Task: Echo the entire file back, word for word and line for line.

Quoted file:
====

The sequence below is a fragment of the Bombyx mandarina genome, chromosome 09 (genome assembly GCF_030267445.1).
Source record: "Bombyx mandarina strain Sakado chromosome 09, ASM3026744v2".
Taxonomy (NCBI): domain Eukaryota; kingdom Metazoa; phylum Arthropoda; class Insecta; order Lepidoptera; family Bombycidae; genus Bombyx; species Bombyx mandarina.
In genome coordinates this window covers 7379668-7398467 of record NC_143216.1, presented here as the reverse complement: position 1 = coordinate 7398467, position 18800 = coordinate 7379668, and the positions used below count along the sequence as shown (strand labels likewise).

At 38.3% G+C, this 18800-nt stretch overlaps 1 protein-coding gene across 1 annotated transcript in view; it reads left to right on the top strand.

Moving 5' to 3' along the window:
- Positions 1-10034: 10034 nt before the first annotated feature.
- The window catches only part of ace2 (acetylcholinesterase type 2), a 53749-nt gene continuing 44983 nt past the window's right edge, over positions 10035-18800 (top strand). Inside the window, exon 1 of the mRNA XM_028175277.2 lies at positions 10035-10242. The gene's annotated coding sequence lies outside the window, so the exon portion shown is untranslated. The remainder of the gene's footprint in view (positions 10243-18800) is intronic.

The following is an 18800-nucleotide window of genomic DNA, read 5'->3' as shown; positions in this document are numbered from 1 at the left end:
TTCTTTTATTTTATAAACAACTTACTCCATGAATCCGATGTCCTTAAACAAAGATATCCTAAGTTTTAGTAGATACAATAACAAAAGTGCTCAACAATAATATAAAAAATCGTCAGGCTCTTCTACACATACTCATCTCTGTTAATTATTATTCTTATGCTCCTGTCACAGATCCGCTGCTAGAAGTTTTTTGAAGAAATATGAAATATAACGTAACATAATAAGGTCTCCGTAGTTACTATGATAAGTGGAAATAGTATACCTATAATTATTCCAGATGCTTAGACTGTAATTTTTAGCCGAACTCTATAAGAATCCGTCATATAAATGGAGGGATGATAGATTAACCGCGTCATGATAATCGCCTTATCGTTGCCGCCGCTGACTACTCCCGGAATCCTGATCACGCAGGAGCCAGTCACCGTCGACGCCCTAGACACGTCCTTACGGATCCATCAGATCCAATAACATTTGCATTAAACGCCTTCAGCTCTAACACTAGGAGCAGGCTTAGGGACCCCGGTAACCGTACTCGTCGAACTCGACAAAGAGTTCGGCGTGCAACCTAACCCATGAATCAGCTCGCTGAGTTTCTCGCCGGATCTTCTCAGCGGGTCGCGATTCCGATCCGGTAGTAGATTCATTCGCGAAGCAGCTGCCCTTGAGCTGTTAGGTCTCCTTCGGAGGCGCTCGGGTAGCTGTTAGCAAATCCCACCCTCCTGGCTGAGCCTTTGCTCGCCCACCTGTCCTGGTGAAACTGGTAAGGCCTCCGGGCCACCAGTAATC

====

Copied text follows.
The sequence below is a fragment of the Bombyx mandarina genome, chromosome 09 (genome assembly GCF_030267445.1).
Source record: "Bombyx mandarina strain Sakado chromosome 09, ASM3026744v2".
Taxonomy (NCBI): domain Eukaryota; kingdom Metazoa; phylum Arthropoda; class Insecta; order Lepidoptera; family Bombycidae; genus Bombyx; species Bombyx mandarina.
In genome coordinates this window covers 7379668-7398467 of record NC_143216.1, presented here as the reverse complement: position 1 = coordinate 7398467, position 18800 = coordinate 7379668, and the positions used below count along the sequence as shown (strand labels likewise).

At 38.3% G+C, this 18800-nt stretch overlaps 1 protein-coding gene across 1 annotated transcript in view; it reads left to right on the top strand.

Moving 5' to 3' along the window:
- Positions 1-10034: 10034 nt before the first annotated feature.
- The window catches only part of ace2 (acetylcholinesterase type 2), a 53749-nt gene continuing 44983 nt past the window's right edge, over positions 10035-18800 (top strand). Inside the window, exon 1 of the mRNA XM_028175277.2 lies at positions 10035-10242. The gene's annotated coding sequence lies outside the window, so the exon portion shown is untranslated. The remainder of the gene's footprint in view (positions 10243-18800) is intronic.

The following is an 18800-nucleotide window of genomic DNA, read 5'->3' as shown; positions in this document are numbered from 1 at the left end:
TTCTTTTATTTTATAAACAACTTACTCCATGAATCCGATGTCCTTAAACAAAGATATCCTAAGTTTTAGTAGATACAATAACAAAAGTGCTCAACAATAATATAAAAAATCGTCAGGCTCTTCTACACATACTCATCTCTGTTAATTATTATTCTTATGCTCCTGTCACAGATCCGCTGCTAGAAGTTTTTTGAAGAAATATGAAATATAACGTAACATAATAAGGTCTCCGTAGTTACTATGATAAGTGGAAATAGTATACCTATAATTATTCCAGATGCTTAGACTGTAATTTTTAGCCGAACTCTATAAGAATCCGTCATATAAATGGAGGGATGATAGATTAACCGCGTCATGATAATCGCCTTATCGTTGCCGCCGCTGACTACTCCCGGAATCCTGATCACGCAGGAGCCAGTCACCGTCGACGCCCTAGACACGTCCTTACGGATCCATCAGATCCAATAACATTTGCATTAAACGCCTTCAGCTCTAACACTAGGAGCAGGCTTAGGGACCCCGGTAACCGTACTCGTCGAACTCGACAAAGAGTTCGGCGTGCAACCTAACCCATGAATCAGCTCGCTGAGTTTCTCGCCGGATCTTCTCAGCGGGTCGCGATTCCGATCCGGTAGTAGATTCATTCGCGAAGCAGCTGCCCTTGAGCTGTTAGGTCTCCTTCGGAGGCGCTCGGGTAGCTGTTAGCAAATCCCACCCTCCTGGCTGAGCCTTTGCTCGCCCACCTGTCCTGGTGAAACTGGTAAGGCCTCCGGGCCACCAGTAATC